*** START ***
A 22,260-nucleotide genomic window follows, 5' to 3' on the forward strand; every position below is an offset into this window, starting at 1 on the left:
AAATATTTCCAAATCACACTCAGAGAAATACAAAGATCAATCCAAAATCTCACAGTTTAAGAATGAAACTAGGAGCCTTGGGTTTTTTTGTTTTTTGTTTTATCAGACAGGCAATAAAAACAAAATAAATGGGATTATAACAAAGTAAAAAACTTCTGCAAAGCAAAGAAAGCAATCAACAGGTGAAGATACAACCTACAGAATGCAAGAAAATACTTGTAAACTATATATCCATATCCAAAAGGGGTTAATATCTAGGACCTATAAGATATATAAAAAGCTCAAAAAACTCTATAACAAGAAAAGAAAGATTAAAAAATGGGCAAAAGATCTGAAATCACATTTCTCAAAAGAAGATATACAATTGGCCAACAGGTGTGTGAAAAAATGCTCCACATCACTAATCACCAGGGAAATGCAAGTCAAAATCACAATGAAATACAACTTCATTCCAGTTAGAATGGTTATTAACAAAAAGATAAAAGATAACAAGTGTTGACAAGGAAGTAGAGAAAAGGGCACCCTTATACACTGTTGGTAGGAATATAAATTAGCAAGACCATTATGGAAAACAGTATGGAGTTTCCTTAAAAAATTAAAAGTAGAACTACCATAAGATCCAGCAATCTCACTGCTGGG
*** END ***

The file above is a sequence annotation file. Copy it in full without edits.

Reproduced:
A 22,260-nucleotide genomic window follows, 5' to 3' on the forward strand; every position below is an offset into this window, starting at 1 on the left:
AAATATTTCCAAATCACACTCAGAGAAATACAAAGATCAATCCAAAATCTCACAGTTTAAGAATGAAACTAGGAGCCTTGGGTTTTTTTGTTTTTTGTTTTATCAGACAGGCAATAAAAACAAAATAAATGGGATTATAACAAAGTAAAAAACTTCTGCAAAGCAAAGAAAGCAATCAACAGGTGAAGATACAACCTACAGAATGCAAGAAAATACTTGTAAACTATATATCCATATCCAAAAGGGGTTAATATCTAGGACCTATAAGATATATAAAAAGCTCAAAAAACTCTATAACAAGAAAAGAAAGATTAAAAAATGGGCAAAAGATCTGAAATCACATTTCTCAAAAGAAGATATACAATTGGCCAACAGGTGTGTGAAAAAATGCTCCACATCACTAATCACCAGGGAAATGCAAGTCAAAATCACAATGAAATACAACTTCATTCCAGTTAGAATGGTTATTAACAAAAAGATAAAAGATAACAAGTGTTGACAAGGAAGTAGAGAAAAGGGCACCCTTATACACTGTTGGTAGGAATATAAATTAGCAAGACCATTATGGAAAACAGTATGGAGTTTCCTTAAAAAATTAAAAGTAGAACTACCATAAGATCCAGCAATCTCACTGCTGGG